German train drivers strike: vote count has begun

The German train driver’s union GDL started counting the votes over the strike ballot announced at the end of June. The union’s representatives forecast that 90 per cent of the votes will be in favour of the strike. The results will be announced on Tuesday, 10 August, around 11 a.m.

The call for strike results from negotiation failures between GDL and Deutsche Bahn. Specifically, the two sides have agreed to a wage increase of 3,2 per cent. However, they disagree on the increase timeframe since GDL wants it soon, while Deutsche Bahn wants more time to cope with the financial damage caused by corona.

The two sides have conducted four rounds of negotiations. Nevertheless, they did not find common ground since Deutsche Bahn’s latest offer was even lower than last year’s arbitration. As a result, the union is proceeding to a vote count that could result in massive train driver strikes because Deutsche Bahn “does not seem to be interested in an agreement”, said GDL federal chairman Claus Weselsky.

Where it runs aground

The GDL wants wage increases of around 3.2 per cent – in line with those in the public sector, with the agreed corona allowance of 600 euros in 2021. In the public sector agreement, the first increase of 1.4 per cent starts from October 1, 2022, while GDL demands this as of April 1 this year. The union also wants the further increase of 1.8 per cent on April 1, 2022, while DB says it needs a longer term of 40 months. “We need a slightly longer term to be able to cope with the huge corona damage”, said Martin Seiler, DB Human Resources Director. DB’s losses increased to around ten billion euros in 2021.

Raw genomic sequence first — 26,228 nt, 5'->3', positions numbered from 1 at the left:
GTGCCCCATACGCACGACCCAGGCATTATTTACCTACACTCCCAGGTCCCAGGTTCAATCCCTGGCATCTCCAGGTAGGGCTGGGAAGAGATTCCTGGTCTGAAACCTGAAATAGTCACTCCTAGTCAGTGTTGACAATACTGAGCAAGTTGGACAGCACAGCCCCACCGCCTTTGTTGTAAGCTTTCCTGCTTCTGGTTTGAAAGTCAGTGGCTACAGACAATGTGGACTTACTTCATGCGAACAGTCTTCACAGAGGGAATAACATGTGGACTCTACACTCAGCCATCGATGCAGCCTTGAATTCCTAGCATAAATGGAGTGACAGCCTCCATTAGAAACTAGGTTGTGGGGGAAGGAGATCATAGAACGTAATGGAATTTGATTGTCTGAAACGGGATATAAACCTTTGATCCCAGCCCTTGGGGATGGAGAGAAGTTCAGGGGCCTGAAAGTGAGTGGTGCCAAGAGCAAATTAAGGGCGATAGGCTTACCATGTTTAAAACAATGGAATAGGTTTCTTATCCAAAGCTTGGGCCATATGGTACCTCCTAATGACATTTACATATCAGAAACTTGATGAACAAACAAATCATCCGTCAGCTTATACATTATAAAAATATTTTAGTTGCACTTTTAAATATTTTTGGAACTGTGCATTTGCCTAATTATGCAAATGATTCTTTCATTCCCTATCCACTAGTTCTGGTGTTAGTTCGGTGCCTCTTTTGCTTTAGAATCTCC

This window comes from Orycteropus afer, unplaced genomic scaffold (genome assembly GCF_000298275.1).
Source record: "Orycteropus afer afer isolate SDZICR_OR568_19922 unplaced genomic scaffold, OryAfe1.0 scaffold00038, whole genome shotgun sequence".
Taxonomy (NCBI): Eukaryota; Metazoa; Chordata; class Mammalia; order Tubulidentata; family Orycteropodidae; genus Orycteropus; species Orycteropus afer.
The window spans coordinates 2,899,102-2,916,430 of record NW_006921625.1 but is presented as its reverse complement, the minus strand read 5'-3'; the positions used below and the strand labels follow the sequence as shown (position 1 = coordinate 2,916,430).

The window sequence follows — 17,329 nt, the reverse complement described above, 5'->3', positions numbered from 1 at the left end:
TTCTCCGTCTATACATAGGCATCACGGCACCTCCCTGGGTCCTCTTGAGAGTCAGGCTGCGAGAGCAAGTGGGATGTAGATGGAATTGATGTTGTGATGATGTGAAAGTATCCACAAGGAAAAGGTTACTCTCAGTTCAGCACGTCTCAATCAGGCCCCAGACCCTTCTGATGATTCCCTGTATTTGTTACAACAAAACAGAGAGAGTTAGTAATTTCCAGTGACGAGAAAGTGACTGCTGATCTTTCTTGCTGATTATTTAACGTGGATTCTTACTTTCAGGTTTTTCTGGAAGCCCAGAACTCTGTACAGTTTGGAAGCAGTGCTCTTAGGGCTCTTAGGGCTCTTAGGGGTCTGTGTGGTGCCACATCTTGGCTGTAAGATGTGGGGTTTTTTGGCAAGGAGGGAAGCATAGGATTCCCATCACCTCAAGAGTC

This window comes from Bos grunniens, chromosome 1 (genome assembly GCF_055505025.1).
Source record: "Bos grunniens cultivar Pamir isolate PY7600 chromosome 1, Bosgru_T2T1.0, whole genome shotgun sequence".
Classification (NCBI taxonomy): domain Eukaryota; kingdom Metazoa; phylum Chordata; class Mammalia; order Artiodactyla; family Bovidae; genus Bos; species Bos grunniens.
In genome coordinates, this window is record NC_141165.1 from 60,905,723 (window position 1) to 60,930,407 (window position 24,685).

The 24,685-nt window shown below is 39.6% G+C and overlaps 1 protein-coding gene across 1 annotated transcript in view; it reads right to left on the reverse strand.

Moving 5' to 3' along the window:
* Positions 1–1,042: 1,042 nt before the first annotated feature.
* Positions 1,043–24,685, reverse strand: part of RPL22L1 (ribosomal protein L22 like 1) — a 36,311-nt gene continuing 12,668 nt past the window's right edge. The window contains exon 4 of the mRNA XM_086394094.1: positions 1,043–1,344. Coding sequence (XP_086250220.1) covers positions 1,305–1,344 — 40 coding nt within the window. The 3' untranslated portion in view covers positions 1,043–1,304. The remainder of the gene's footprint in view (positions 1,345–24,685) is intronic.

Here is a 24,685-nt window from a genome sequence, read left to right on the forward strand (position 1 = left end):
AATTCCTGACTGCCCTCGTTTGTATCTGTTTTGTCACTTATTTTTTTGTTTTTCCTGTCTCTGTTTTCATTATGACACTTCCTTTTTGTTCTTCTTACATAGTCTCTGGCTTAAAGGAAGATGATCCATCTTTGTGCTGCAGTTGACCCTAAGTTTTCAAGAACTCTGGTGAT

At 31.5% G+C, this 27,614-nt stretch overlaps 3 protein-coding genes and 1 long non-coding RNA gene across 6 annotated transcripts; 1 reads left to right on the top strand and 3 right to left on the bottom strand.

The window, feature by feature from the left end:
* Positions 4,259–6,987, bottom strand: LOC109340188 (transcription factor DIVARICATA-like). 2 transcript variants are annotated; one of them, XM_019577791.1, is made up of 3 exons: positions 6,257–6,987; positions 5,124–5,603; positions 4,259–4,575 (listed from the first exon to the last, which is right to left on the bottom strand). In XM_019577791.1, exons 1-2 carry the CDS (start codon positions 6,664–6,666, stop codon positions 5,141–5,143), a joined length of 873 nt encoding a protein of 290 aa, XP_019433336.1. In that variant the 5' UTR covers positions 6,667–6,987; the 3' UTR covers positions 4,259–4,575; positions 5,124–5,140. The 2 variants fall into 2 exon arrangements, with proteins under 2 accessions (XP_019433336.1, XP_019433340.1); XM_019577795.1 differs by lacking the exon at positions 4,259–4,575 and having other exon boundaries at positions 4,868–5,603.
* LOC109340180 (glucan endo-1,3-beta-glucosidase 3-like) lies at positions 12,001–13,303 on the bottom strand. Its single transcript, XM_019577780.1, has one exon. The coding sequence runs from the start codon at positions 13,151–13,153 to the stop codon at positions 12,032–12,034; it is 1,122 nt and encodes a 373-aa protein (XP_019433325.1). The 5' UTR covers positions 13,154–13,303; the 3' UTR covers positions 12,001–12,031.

According to GDL, DB demanded an increase in the proportion of overdraft facilities from 20 to 40 per cent of the shifts so that direct staff can be deployed more frequently at short notice and announce the planning later. The train driver’s union does not want this, saying it will “make the employees, who are already stressed by irregular shift work, more flexible and thus burden them even more.” DB noted that there are no counterclaims or preconditions and calls GDL to return to the negotiation table.

Unresolved

Deutsche Bahn says its offer provides additional protection against dismissal, thousands of new hires and a pension plan. Seiler: “I’ll stick to it: anyone who thinks of long strikes with this package is acting completely irresponsible. On this basis, a solution is within reach”.

The group has already agreed to a wage increase of 1,5 per cent with the larger railway and transport union (EVG). The increase will take place between the beginning of 2022 and the end of February 2023. This year there will be no wage increase. Weselsky rejects such a zero round. Both unions are in compete heavily with one another.

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Author: Nikos Papatolios

Editor at RailFreight.com

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